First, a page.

M, 135 minutes
Review by © Jane Freebury
In the closing scenes of this impressive, entertaining documentary on Black American cinema, the figure of actor-director Sidney Poitier looms large. He was, of course, the first Black American to win a Best Actor Oscar, and has remained a towering figure in African American movie culture, with an onscreen intensity that is impossible to ignore.
A few years before the 1970s, a time of creative output in Black cinema that is the focus of filmmaker Elvis Mitchell here, Poitier had performed in three mainstream movies that tackled racism and race relations head on. During 1967, To Sir, with Love, Guess Who’s Coming to Dinner, and In the Heat of the Night, came to the screen in quick succession, and for the next decade Poitier was active, directing and performing in movies of his own. If only writer-director Mitchell, an eminent film critic, radio host and lecturer, had succeeded in convincing Poitier to do an interview before he passed away early this year.
Although Poitier isn’t interviewed, a gallery of other greats are. Actors Laurence Fishburne, Harry Belafonte, Margaret Avery, Zendaya appear, and Whoopi Goldberg, as flamboyant as ever, recalling how in her younger years she would suddenly realise, halfway through, that the movie she was watching didn’t have any Black Americans in it. The representation of minorities at the movies is of course only recent, and still a work in progress.
Actors Samuel L Jackson and Pam Grier are also interviewed. The director Quentin Tarantino so admired these two in the seventies’ Blaxploitation blockbusters that he cast them in starring roles in his own films The Hateful Eight and Jackie Brown.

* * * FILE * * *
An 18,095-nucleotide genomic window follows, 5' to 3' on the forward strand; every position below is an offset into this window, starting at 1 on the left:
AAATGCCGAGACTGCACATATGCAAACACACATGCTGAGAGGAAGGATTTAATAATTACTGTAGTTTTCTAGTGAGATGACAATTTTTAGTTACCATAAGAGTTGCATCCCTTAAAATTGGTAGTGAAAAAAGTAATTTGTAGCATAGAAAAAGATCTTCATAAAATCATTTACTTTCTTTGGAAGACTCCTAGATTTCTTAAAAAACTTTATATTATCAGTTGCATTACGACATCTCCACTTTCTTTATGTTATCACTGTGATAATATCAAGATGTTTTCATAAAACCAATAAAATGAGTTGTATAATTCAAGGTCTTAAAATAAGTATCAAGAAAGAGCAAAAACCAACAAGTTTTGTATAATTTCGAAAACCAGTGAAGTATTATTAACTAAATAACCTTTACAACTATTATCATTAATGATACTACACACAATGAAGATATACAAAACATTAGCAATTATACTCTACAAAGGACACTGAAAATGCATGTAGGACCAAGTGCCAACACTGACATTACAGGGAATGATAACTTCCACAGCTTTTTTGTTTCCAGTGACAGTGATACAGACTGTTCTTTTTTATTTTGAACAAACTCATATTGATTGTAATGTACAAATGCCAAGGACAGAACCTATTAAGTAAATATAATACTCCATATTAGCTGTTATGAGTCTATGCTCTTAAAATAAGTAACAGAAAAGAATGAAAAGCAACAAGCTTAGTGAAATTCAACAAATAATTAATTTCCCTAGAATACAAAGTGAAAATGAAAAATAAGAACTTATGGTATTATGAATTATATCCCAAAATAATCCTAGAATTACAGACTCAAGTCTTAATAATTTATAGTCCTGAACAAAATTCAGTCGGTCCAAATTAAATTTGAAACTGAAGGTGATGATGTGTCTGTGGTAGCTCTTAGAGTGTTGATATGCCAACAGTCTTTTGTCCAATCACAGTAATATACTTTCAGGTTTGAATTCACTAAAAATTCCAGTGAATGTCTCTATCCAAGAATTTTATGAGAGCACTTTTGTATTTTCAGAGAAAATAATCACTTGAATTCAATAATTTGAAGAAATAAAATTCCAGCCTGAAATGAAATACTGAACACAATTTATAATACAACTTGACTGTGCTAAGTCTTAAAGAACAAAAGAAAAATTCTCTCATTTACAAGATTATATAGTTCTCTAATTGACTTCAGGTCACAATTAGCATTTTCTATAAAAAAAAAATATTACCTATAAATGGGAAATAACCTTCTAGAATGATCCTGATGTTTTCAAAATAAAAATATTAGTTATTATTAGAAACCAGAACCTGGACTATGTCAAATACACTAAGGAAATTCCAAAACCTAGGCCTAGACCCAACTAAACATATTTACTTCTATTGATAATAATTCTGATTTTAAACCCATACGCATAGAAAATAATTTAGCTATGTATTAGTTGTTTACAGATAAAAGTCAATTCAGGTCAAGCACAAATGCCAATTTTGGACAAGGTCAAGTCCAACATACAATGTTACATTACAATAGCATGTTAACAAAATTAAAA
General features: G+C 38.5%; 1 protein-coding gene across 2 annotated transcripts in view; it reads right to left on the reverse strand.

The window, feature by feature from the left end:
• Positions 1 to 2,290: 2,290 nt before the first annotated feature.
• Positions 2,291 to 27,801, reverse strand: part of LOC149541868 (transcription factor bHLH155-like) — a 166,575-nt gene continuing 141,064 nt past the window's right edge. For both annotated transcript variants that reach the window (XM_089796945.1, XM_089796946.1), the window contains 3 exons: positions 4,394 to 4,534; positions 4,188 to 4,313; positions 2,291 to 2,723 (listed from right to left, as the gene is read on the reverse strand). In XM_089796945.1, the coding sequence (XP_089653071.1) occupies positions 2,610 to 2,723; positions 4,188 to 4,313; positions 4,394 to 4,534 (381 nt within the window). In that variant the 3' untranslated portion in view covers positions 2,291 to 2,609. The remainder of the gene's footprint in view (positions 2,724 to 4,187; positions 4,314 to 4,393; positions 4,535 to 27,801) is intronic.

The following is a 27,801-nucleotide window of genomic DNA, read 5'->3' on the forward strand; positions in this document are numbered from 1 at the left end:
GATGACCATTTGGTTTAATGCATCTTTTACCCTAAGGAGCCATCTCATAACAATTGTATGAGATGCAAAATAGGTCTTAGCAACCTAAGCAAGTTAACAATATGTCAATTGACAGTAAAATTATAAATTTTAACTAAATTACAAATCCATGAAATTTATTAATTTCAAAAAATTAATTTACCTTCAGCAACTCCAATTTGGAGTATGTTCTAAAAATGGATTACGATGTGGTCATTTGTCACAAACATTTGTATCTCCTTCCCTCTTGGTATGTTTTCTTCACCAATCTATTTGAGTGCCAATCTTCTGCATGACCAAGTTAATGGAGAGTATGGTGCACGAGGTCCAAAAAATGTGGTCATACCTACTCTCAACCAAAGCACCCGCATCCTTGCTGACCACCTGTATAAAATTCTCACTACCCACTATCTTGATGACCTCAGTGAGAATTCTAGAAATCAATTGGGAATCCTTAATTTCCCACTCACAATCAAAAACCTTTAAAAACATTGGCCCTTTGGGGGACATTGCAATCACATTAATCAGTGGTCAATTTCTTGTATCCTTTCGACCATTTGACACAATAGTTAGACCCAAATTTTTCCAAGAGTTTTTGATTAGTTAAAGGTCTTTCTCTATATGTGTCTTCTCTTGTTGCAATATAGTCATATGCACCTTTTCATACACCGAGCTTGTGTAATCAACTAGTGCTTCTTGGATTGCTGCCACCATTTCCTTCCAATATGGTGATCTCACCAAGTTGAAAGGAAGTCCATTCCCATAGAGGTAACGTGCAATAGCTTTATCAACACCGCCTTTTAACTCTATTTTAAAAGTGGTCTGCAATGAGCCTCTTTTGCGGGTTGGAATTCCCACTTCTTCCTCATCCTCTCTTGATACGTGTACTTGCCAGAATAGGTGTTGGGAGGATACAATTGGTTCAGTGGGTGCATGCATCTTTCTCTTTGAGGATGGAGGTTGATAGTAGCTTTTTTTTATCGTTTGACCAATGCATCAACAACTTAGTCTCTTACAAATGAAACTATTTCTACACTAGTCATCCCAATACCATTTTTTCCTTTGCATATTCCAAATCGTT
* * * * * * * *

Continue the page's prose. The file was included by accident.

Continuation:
There is enough material squeezed into this ambitiously and exuberantly staged doco for a three-part miniseries
It is wonderful to see Harry Belafonte in interview. The actor, activist and singer, a contemporary of Poitier, recalls how he refused for over a decade to appear in roles as a token Black, or in films that did not represent the Black community. It is shocking to hear Belafonte mention that he didn’t use his own singing voice in his role in the all-Black musical feature, Carmen Jones, in 1954. What were the filmmakers thinking?
While there are many moments to remind audiences of the history of misrepresentation of Black America at the movies, including the shameful practice of blackface, this doco is, in the first place, a celebration. A celebration of, as Mitchell puts it, the infectious aplomb and brio of the Black movies that were a success in the 1970s. If the decade 1968-1978 was about anything, it was about the pioneering spirit in filmmaking that gave Black American talent the opportunity to shine.
It would have been great to see more time with the interviewees and more frames from the films, the performances and the soundtracks that are discussed. Is That Black Enough for You?!? would have had even more impact had it been able to expand on the points it makes and linger on the examples it draws from, and had it allowed more time for Mitchell’s interesting observations to resonate. The writing for the narration is particularly fine, but it all rather rushed.
Along the way, Mitchell argues for the influence of Black cinema on plot and character in the 1970s Indie films, and makes fascinating observations about its impact on major box office hits like Rocky and Saturday Night Fever, to which it lent ‘off-white swank’ and ‘Black flair’. And he points out how the crossover seventies’ hits in black cinema, Shaft and Car Wash, showed the way with movie soundtracks topping the charts before the films themselves were barely in release. When Motown was the background to everyone’s life, it was Shaft that saved MGM from bankruptcy.
This is a passion project by Mitchell, a wide-ranging personal essay that carries the subtitle, ‘How one decade changed the movies (and me)’. There is clearly so much to say on a subject that will introduce many audiences to a parallel universe of Black cinema that challenges the canon.
Contemporary Black American auteur filmmakers like Spike Lee, Jordan Peele and Antoine Fuqua, whose Training Day earned Denzel Washington the second, Best Actor Oscar for a Black American, are high-profile today, but change still has a long way to go.